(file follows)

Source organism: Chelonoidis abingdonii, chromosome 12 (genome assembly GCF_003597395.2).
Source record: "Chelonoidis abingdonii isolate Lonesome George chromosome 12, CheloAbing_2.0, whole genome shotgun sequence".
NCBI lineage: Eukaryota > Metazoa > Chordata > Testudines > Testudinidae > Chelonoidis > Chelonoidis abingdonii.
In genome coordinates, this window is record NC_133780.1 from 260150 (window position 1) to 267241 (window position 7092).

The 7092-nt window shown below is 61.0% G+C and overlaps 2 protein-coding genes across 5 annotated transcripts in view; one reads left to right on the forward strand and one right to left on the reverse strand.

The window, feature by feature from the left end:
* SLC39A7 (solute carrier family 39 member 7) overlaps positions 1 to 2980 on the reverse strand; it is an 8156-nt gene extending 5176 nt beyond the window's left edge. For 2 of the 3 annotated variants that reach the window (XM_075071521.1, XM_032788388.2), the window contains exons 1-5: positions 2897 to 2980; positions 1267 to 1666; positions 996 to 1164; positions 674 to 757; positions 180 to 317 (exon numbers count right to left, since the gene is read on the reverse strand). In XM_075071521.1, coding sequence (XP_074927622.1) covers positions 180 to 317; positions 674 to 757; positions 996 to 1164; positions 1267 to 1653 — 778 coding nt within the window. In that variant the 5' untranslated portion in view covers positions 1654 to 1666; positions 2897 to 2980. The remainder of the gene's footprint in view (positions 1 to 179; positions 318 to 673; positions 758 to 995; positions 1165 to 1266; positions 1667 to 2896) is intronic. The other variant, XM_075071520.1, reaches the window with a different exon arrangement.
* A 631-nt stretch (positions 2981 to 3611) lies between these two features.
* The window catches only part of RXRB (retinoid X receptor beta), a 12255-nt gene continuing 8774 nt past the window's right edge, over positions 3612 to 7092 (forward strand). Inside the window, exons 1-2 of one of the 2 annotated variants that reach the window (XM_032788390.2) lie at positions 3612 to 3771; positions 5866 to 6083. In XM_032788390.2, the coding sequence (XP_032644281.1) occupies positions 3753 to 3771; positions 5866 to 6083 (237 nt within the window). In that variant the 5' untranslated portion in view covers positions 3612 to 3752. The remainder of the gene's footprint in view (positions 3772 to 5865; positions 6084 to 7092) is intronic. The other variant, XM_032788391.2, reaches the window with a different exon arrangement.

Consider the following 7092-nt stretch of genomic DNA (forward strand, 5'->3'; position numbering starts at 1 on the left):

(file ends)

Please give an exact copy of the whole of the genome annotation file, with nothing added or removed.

Source organism: Chelonoidis abingdonii, chromosome 12 (genome assembly GCF_003597395.2).
Source record: "Chelonoidis abingdonii isolate Lonesome George chromosome 12, CheloAbing_2.0, whole genome shotgun sequence".
NCBI lineage: Eukaryota > Metazoa > Chordata > Testudines > Testudinidae > Chelonoidis > Chelonoidis abingdonii.
In genome coordinates, this window is record NC_133780.1 from 260150 (window position 1) to 267241 (window position 7092).

The 7092-nt window shown below is 61.0% G+C and overlaps 2 protein-coding genes across 5 annotated transcripts in view; one reads left to right on the forward strand and one right to left on the reverse strand.

The window, feature by feature from the left end:
* SLC39A7 (solute carrier family 39 member 7) overlaps positions 1 to 2980 on the reverse strand; it is an 8156-nt gene extending 5176 nt beyond the window's left edge. For 2 of the 3 annotated variants that reach the window (XM_075071521.1, XM_032788388.2), the window contains exons 1-5: positions 2897 to 2980; positions 1267 to 1666; positions 996 to 1164; positions 674 to 757; positions 180 to 317 (exon numbers count right to left, since the gene is read on the reverse strand). In XM_075071521.1, coding sequence (XP_074927622.1) covers positions 180 to 317; positions 674 to 757; positions 996 to 1164; positions 1267 to 1653 — 778 coding nt within the window. In that variant the 5' untranslated portion in view covers positions 1654 to 1666; positions 2897 to 2980. The remainder of the gene's footprint in view (positions 1 to 179; positions 318 to 673; positions 758 to 995; positions 1165 to 1266; positions 1667 to 2896) is intronic. The other variant, XM_075071520.1, reaches the window with a different exon arrangement.
* A 631-nt stretch (positions 2981 to 3611) lies between these two features.
* The window catches only part of RXRB (retinoid X receptor beta), a 12255-nt gene continuing 8774 nt past the window's right edge, over positions 3612 to 7092 (forward strand). Inside the window, exons 1-2 of one of the 2 annotated variants that reach the window (XM_032788390.2) lie at positions 3612 to 3771; positions 5866 to 6083. In XM_032788390.2, the coding sequence (XP_032644281.1) occupies positions 3753 to 3771; positions 5866 to 6083 (237 nt within the window). In that variant the 5' untranslated portion in view covers positions 3612 to 3752. The remainder of the gene's footprint in view (positions 3772 to 5865; positions 6084 to 7092) is intronic. The other variant, XM_032788391.2, reaches the window with a different exon arrangement.

Consider the following 7092-nt stretch of genomic DNA (forward strand, 5'->3'; position numbering starts at 1 on the left):